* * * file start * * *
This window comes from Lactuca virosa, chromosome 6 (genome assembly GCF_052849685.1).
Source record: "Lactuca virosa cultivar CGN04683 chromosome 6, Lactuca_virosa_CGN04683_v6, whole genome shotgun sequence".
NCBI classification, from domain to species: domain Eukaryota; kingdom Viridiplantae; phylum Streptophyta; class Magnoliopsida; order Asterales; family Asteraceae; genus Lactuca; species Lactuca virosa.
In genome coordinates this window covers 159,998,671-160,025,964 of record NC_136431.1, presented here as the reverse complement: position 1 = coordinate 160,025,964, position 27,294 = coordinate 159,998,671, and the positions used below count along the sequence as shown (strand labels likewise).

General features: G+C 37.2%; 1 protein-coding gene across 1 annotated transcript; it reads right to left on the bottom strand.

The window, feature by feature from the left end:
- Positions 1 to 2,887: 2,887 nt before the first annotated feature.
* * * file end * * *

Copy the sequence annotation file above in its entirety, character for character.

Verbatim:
This window comes from Lactuca virosa, chromosome 6 (genome assembly GCF_052849685.1).
Source record: "Lactuca virosa cultivar CGN04683 chromosome 6, Lactuca_virosa_CGN04683_v6, whole genome shotgun sequence".
NCBI classification, from domain to species: domain Eukaryota; kingdom Viridiplantae; phylum Streptophyta; class Magnoliopsida; order Asterales; family Asteraceae; genus Lactuca; species Lactuca virosa.
In genome coordinates this window covers 159,998,671-160,025,964 of record NC_136431.1, presented here as the reverse complement: position 1 = coordinate 160,025,964, position 27,294 = coordinate 159,998,671, and the positions used below count along the sequence as shown (strand labels likewise).

General features: G+C 37.2%; 1 protein-coding gene across 1 annotated transcript; it reads right to left on the bottom strand.

The window, feature by feature from the left end:
- Positions 1 to 2,887: 2,887 nt before the first annotated feature.